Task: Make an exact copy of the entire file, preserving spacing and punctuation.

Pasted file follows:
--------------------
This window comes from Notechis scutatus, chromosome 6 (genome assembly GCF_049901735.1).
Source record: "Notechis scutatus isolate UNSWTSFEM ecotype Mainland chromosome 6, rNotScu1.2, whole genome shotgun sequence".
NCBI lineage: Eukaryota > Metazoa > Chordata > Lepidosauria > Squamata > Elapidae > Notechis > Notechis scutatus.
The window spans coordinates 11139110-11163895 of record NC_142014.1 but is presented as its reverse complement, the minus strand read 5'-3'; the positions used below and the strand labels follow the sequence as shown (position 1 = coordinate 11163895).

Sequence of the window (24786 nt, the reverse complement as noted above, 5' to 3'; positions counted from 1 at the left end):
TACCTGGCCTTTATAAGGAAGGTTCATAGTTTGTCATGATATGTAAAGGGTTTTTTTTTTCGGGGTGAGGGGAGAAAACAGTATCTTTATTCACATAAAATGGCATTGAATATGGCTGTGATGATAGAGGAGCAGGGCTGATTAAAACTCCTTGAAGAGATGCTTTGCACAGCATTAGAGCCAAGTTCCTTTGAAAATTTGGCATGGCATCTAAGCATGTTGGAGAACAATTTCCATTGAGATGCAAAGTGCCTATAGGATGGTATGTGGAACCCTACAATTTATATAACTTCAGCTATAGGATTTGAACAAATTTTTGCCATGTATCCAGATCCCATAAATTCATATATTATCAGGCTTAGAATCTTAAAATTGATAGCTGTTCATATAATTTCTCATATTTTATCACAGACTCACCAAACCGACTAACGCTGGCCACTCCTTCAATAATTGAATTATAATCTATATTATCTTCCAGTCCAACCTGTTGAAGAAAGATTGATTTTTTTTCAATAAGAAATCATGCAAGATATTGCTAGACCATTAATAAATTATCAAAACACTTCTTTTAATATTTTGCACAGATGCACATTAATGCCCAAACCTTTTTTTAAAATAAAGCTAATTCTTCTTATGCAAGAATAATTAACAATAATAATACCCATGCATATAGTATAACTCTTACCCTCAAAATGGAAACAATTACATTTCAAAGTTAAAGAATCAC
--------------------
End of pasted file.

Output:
This window comes from Notechis scutatus, chromosome 6 (genome assembly GCF_049901735.1).
Source record: "Notechis scutatus isolate UNSWTSFEM ecotype Mainland chromosome 6, rNotScu1.2, whole genome shotgun sequence".
NCBI lineage: Eukaryota > Metazoa > Chordata > Lepidosauria > Squamata > Elapidae > Notechis > Notechis scutatus.
The window spans coordinates 11139110-11163895 of record NC_142014.1 but is presented as its reverse complement, the minus strand read 5'-3'; the positions used below and the strand labels follow the sequence as shown (position 1 = coordinate 11163895).

Sequence of the window (24786 nt, the reverse complement as noted above, 5' to 3'; positions counted from 1 at the left end):
TACCTGGCCTTTATAAGGAAGGTTCATAGTTTGTCATGATATGTAAAGGGTTTTTTTTTTCGGGGTGAGGGGAGAAAACAGTATCTTTATTCACATAAAATGGCATTGAATATGGCTGTGATGATAGAGGAGCAGGGCTGATTAAAACTCCTTGAAGAGATGCTTTGCACAGCATTAGAGCCAAGTTCCTTTGAAAATTTGGCATGGCATCTAAGCATGTTGGAGAACAATTTCCATTGAGATGCAAAGTGCCTATAGGATGGTATGTGGAACCCTACAATTTATATAACTTCAGCTATAGGATTTGAACAAATTTTTGCCATGTATCCAGATCCCATAAATTCATATATTATCAGGCTTAGAATCTTAAAATTGATAGCTGTTCATATAATTTCTCATATTTTATCACAGACTCACCAAACCGACTAACGCTGGCCACTCCTTCAATAATTGAATTATAATCTATATTATCTTCCAGTCCAACCTGTTGAAGAAAGATTGATTTTTTTTCAATAAGAAATCATGCAAGATATTGCTAGACCATTAATAAATTATCAAAACACTTCTTTTAATATTTTGCACAGATGCACATTAATGCCCAAACCTTTTTTTAAAATAAAGCTAATTCTTCTTATGCAAGAATAATTAACAATAATAATACCCATGCATATAGTATAACTCTTACCCTCAAAATGGAAACAATTACATTTCAAAGTTAAAGAATCAC